The Poetry of Data: Refik Anadol and the Case for AI in Art

If the arrival of the printing press made everyone a critic and social media has transformed everyone into an artist, artificial intelligence, like all burgeoning mediums, has understandably been met with a wave of hysteria and a world of possibility.

Culturally speaking, our fear of AI is irrevocably tied to the ‘robot takeover’ trope, widespread across the history of film — from the haunting depiction of the HAL-9000 computer from 2001: A Space Odyssey to the heartbreaking story of David in Steven Spielberg’s 2001 film, A.I.: Artificial Intelligence — originally conceived by Stanley Kubrick in the ‘70s as a futuristic retelling of the Pinocchio legend.

Fast forward to the 21st century, robots haven’t taken over, and artists have begun utilizing AI (algorithms, machine learning, etc.) both as a tool to help produce art, and as a framework that allows for different experiences interacting or experiencing it. These advancements AI have ushered a new age of creation expression, from Harold Cohen’s AARON computer, which codified the act of drawing, to the eerie portraits of Mario Klingemann and the collaborative AI paintings of Sougwen Chung, to exhibitions that we have produced and presented over the years, including Everything in Existence and TRUST both by fuse* and Transient: Impermanent Paintings by Quayola.

As we look at the intersection of AI in art in the modern day, there is arguably no figure who has garnered more attention as Turkish new media artist Refik Anadol. Born in Istanbul in 1985, Anadol watched Blade Runner when he was eight and recalls the “profound” effect it had on his imagination. In that same year, his family bought a home computer. This early fascination with film and technology would come to anticipate the immersive data sculptures he is globally known for today. Much like Do Androids Dream of Electric Sheep?, the dystopian novel that inspired Blade Runner, Anadol has built his career pondering on the question: If machines can learn, can they dream?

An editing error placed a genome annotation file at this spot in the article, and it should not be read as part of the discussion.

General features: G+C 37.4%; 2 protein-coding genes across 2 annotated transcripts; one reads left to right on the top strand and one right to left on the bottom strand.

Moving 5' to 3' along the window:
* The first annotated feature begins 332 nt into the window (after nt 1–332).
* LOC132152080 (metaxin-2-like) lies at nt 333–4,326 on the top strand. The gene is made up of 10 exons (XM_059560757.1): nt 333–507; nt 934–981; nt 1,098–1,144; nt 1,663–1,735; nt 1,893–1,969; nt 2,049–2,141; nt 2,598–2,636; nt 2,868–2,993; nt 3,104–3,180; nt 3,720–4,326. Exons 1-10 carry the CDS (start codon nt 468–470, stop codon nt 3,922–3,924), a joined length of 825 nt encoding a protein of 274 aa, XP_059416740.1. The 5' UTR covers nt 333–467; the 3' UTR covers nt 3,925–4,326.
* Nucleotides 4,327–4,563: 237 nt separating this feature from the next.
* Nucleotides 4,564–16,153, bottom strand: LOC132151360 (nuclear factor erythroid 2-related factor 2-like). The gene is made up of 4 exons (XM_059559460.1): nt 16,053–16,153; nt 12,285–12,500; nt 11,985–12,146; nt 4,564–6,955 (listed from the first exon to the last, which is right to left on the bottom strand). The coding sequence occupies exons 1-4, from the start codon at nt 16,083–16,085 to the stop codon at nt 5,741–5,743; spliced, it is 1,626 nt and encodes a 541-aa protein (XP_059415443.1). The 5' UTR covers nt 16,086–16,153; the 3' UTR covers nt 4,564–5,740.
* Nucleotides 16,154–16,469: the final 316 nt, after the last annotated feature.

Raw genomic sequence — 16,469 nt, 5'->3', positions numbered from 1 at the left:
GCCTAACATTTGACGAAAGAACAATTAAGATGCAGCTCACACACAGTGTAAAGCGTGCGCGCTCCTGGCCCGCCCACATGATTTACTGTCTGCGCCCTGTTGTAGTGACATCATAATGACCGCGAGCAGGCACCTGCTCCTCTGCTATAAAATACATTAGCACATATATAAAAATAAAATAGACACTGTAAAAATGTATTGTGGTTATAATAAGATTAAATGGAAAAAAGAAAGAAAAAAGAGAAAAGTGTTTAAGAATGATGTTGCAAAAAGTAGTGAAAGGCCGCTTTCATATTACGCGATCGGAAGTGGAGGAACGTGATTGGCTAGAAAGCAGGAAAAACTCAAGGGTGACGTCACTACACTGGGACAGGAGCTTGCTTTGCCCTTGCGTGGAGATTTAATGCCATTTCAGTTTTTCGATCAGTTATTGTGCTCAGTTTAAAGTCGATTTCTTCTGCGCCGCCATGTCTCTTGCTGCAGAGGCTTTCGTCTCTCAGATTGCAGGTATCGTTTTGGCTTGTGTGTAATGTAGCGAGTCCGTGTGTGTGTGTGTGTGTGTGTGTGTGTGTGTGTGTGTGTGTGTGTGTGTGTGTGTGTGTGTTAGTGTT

Instead of pigment, Anadol uses data sets and machine learning as his material of choice to paint breathtaking installations that challenge our perception of space, time and narrative. Surely by now, you’ve seen his work. Whether across historical architecture, such as Barcelona’s Casa Battló, Florence’s Palazzo Strozzie and Los Angeles’ Walt Disney Concert Hall, to his latest solo exhibition at Jeffrey Deitch and the monumental installation at the Museum of Modern Art in New York City, ‘Unsupervised”.

But looking back to 2019, we had the opportunity to introduce Anadol to the states — utilizing ARTECHOUSE’s technological infrastructure to collaborate on his first solo exhibition in the US. We have worked side-by-side with the artist on four collaborations, including Infinite Space in DC and Miami, and Machine Hallucination, which launched ARTECHOUSE NYC in 2019, and then was reprised in 2021 due to popular demand along with a monumental NFT release. 

“If the doors of perception were cleansed,” wrote the acclaimed English artist William Blake, “everything would appear to man as it is — infinite.” Anadol approached Infinite Spaces with this conceptual framework in mind. Housed at both our DC and Miami locations, the exhibition was defined by a rhythmic and pulsating energy that aimed to explore memories and dreams through the mind of a machine using data sets from human ephemera, intergalactic photographs, along with historical archives and geological activity. These were then translated into hypnotizing sculptures and living paintings in a context that astounded audiences.. 

Boxes were fabricated that allowed visitors to step inside the idea of infinity, as opposed to observing a concept simply on a flatscreen. “What was really unique about the ARTECHOUSE project, I was able to finally find a place where I can compile all the ideas in one location, one point of view where people can immerse themselves with similarities on the surface, but depth is still available.” 

Within each collaboration, Anadol has looked to shape and reshape the way in which we understand the natural and built environment. Machine Hallucination was created by using 100 million architectural images of New York, which were then reimagined across an immersive environment that emitted the city’s collective memories and its potential future. “When I saw the technological infrastructure in New York, that was it,” recalled Anadol, when reflecting on how he first worked with our studio. “It’s the future of cinema. And I think we’ve made it.”

While some fear the capabilities of AI, Anadol reasserts that science, art and technology have always been interlinked throughout the centuries. One only needs to think of the great Leonardo Da Vinci to be reminded of this fact. Like an invisible ray of light, Anadol is “trying to find the poetry inside those datasets to create a new meaning beyond what data means.”

Despite his unflinching optimism, Anadol isn’t naive to the dangers that can be brought on by AI if used in the wrong hands. “Purposeful questions and purposeful reason” will be needed in bringing stability and progress for all sectors of society and not just a select few, he asserts. “Can we use AI to enhance our cognitive capacity? Can we learn better? Can we remember better? What would happen if we had the chance to create a machine that enhanced our capacity of imagination?”